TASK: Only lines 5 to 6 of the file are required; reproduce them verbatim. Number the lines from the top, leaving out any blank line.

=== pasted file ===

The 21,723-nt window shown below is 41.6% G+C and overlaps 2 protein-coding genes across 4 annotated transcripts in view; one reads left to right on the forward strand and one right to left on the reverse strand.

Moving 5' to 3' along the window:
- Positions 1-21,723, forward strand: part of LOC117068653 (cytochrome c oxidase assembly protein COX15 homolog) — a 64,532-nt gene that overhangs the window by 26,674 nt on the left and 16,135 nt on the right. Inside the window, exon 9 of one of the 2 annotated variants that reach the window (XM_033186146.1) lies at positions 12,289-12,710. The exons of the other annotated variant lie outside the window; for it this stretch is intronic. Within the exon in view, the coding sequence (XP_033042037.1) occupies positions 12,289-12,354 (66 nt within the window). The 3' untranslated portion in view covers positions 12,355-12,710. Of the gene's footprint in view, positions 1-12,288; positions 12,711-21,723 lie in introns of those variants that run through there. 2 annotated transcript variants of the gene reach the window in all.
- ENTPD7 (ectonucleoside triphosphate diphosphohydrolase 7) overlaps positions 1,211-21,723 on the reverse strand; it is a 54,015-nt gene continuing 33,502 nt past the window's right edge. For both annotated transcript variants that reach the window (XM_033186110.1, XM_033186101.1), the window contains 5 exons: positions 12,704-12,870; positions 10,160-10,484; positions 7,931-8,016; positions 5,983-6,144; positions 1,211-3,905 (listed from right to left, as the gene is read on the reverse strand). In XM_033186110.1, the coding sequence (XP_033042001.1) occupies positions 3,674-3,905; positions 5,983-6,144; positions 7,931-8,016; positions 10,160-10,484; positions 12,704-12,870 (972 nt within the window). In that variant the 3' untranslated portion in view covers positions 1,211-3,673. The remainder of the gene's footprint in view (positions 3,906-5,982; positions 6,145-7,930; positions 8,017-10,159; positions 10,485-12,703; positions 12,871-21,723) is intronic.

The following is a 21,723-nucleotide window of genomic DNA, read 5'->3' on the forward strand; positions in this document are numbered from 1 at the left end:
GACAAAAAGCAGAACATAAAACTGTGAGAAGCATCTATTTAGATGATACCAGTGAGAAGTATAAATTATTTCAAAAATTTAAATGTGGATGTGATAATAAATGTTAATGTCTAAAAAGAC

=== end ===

The following is a 21,723-nucleotide window of genomic DNA, read 5'->3' on the forward strand; positions in this document are numbered from 1 at the left end:
GACAAAAAGCAGAACATAAAACTGTGAGAAGCATCTATTTAGATGATACCAGTGAGAAGTATAAATTATTTCAAAAATTTAAATGTGGATGTGATAATAAATGTTAATGTCTAAAAAGAC